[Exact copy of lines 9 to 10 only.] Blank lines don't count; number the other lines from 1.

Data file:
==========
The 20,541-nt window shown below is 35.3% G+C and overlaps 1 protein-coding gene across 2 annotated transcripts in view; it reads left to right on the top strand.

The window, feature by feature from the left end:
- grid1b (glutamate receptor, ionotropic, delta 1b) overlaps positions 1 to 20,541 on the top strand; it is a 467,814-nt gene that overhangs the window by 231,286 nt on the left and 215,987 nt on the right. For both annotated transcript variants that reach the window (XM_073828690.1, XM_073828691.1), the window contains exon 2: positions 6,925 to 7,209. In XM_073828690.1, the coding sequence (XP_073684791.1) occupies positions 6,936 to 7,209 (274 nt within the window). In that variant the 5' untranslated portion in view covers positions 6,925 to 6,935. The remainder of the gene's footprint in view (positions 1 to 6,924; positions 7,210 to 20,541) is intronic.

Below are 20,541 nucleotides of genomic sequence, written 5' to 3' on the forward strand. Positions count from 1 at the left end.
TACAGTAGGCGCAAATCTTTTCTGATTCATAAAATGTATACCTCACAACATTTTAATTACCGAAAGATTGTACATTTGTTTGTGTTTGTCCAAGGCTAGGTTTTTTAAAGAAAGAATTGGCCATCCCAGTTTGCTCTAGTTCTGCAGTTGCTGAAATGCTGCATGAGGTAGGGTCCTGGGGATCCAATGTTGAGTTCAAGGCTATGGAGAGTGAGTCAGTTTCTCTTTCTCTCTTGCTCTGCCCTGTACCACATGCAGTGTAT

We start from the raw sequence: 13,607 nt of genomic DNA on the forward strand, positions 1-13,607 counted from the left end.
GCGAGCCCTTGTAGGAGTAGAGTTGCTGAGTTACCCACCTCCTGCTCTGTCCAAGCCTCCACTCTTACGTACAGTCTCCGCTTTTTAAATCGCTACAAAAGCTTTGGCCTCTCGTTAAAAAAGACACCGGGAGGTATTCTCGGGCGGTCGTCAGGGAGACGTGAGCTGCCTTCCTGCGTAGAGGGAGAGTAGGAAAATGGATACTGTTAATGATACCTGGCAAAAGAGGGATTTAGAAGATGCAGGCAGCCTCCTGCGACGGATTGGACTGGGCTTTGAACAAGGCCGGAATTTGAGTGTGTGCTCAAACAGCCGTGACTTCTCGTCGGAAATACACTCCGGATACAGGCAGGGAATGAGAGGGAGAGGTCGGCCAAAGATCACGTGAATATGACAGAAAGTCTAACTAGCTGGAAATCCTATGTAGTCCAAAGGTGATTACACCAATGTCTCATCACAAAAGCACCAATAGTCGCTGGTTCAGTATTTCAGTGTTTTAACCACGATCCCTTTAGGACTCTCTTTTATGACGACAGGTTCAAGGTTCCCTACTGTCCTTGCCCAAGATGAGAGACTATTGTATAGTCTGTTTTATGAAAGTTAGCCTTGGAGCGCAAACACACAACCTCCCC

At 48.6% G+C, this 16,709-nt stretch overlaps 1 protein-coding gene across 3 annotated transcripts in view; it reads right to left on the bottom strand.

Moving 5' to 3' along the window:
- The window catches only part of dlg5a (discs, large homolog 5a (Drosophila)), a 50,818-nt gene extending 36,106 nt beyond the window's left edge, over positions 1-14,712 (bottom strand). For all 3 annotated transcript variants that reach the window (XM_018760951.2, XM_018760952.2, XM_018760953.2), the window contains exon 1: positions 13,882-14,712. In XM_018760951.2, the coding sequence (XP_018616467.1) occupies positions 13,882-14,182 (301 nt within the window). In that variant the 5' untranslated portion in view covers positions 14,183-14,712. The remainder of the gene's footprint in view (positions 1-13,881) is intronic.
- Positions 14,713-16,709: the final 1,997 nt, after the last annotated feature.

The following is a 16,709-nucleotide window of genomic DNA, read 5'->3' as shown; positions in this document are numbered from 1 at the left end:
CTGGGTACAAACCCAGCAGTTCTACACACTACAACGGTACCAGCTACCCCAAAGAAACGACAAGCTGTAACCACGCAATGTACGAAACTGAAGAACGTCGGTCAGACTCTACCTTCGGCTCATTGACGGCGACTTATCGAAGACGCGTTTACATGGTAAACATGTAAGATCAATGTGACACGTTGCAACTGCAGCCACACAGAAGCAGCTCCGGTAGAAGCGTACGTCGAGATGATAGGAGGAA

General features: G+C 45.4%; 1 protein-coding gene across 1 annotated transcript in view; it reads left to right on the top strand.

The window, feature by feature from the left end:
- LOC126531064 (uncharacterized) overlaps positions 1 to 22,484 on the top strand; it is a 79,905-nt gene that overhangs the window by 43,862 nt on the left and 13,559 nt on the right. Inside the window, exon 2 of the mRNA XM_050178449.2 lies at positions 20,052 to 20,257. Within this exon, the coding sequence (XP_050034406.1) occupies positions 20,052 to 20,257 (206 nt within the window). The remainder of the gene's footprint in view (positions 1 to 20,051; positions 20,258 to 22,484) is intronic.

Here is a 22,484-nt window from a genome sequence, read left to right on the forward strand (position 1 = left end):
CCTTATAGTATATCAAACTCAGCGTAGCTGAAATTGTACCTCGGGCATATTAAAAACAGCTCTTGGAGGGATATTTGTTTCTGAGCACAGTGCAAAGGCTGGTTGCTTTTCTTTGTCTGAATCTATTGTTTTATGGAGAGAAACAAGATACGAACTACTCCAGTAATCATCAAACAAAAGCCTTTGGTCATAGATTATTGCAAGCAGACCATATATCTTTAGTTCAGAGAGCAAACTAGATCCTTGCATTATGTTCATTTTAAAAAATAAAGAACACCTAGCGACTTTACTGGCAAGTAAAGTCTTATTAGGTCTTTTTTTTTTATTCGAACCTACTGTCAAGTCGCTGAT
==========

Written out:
Moving 5' to 3' along the window:
- The window catches only part of dlg5a (discs, large homolog 5a (Drosophila)), a 50,818-nt gene extending 36,106 nt beyond the window's left edge, over positions 1-14,712 (bottom strand). For all 3 annotated transcript variants that reach the window (XM_018760951.2, XM_018760952.2, XM_018760953.2), the window contains exon 1: positions 13,882-14,712. In XM_018760951.2, the coding sequence (XP_018616467.1) occupies positions 13,882-14,182 (301 nt within the window). In that variant the 5' untranslated portion in view covers positions 14,183-14,712. The remainder of the gene's footprint in view (positions 1-13,881) is intronic.